Monday, July 03, 2006
Yes, some of you have traced my family tree, and its true, my uncle is the famous "Crooked Mick of the Speewah". For the benefit of our Overseas readers, the Speewah is the biggest cattle and sheep Station in Australia. It lies out west of the sunset, and is so big that the men who repair the boundary fences take their wives with them, raise their kids along the way and retire about midway; their sons finish the second half of the job and arrive back at the Homestead to their own retirement, with their own sons ready to start out again.
The trees are so big on the Speewah that the tops are hinged to let the sun past, and it gets so hot there that freezing point is set at 99 degrees. At dusk, the temperature drops so quickly even the mirages freeze over. On the east side of the Speewah it can be so swelteringly hot that drovers need to wear an asbestos suit; the crows fly backwards to keep the dust out of their eyes, and the dust storms are so thick that you can build a house on them. Folk on that side of the Speewah count themselves lucky when they can start putting water in their tea again. On the west side its so cold that the horses have to be defrosted before you can put their saddles on, and words freeze as they come out of your mouth, so your mate has to pick them up and thaw them on the campfire before he can hear what you said.
My uncle, Crooked Mick, is a giant of a man who was born way back when the Jenolan Caves were just wombat holes and the River Murray was a possum having a pee. He's so big he has to go outside whenever he wants to turn around, eats two sheep for lunch and uses small trees for toothpicks. At birth he started growing so fast his father tried to slow his growth by ring-barking his legs; it didn't work but it did give him a nasty limp, hence his name. Mick is a helluva shearer and works so hard and fast that he keeps a rouseabout busy putting ice cubes in a bucket Mick uses to cool down the shears. One morning the boss told him to hop over and help the Cook; Mick had shorn another thirty-two sheep before his shears touched the floor. Another time, a crow was bothering him by blocking out the sun so he picked up a rock and threw it at the mongrel; the local aborigines complained and told him to put Uluru back where it was. Mick's best mate is Big Bill, the guy who made his fortune on the Broken Hill goldfields cutting up mining shafts and selling them as post holes.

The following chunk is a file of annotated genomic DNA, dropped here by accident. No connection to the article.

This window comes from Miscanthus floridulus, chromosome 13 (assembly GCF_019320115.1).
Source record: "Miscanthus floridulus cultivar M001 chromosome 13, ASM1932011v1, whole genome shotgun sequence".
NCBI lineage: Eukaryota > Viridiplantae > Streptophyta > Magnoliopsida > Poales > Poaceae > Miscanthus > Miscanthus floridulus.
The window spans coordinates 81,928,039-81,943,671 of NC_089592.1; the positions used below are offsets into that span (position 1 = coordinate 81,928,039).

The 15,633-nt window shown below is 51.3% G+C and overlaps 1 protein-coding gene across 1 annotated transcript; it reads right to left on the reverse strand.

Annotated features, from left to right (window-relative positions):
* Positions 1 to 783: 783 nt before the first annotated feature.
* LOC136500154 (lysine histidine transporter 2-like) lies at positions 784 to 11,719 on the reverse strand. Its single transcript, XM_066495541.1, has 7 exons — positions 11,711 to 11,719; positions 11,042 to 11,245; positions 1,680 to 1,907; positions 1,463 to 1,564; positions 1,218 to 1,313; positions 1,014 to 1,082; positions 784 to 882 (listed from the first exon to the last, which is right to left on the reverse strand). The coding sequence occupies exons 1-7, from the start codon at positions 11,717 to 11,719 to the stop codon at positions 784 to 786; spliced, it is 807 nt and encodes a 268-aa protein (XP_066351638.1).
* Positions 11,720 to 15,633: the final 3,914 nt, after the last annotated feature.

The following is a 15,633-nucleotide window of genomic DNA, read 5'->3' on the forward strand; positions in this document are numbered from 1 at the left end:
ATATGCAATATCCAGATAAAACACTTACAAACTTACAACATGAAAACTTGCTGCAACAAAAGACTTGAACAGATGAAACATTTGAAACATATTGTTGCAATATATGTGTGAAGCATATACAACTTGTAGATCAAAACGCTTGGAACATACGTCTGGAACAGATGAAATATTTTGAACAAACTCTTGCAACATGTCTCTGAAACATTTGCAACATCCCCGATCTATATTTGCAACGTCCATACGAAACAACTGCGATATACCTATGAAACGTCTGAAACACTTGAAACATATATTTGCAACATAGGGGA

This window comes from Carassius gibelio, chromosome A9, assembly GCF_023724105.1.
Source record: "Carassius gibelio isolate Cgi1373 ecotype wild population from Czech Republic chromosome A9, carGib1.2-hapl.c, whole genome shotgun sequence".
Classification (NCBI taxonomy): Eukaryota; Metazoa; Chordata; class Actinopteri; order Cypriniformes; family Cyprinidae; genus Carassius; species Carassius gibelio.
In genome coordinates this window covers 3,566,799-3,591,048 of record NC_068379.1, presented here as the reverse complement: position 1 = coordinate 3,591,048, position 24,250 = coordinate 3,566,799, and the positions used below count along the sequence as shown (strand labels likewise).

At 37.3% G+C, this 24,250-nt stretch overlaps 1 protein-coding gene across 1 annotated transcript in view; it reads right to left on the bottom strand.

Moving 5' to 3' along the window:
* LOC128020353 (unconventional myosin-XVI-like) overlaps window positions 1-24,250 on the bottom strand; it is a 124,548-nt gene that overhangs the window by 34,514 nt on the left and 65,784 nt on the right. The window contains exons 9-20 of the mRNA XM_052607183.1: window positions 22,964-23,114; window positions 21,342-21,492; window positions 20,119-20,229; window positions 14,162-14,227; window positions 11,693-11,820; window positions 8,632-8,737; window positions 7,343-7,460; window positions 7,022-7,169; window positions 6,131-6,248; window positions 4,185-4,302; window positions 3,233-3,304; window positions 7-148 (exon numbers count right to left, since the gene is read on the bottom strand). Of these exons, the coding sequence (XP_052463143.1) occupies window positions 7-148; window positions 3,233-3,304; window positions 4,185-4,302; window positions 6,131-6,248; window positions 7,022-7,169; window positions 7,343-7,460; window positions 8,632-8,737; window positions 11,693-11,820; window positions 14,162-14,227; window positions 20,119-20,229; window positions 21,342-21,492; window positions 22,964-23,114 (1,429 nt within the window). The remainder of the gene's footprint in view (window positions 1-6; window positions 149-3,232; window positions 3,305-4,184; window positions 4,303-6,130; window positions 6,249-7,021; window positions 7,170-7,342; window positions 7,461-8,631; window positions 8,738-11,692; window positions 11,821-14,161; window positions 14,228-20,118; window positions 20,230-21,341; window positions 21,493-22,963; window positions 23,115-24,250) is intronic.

Of course it's not only the men who are big on the Speewah. The mosquitoes have been known to blow out a station hand's candle in the evening while he's reading in his bunk, so they can get started on their bloodthirsty work, and they often steal the blankets to wipe their noses after a feast. There are the giant wombats, rabbits as large as sheep, crows like condors and kangaroos so big they make an emu look like a canary. And there's the famous hoop snake, which grabs its own tail in its mouth, leaps up and rolls after men on horseback. He needs a good horse to outrun one.
Such is life in the great Australian Outback. If any of you are interested, I might tell you how Crooked Mick built the railroad, or about the Great Speewah Flood. Post a comment if you want to hear more.
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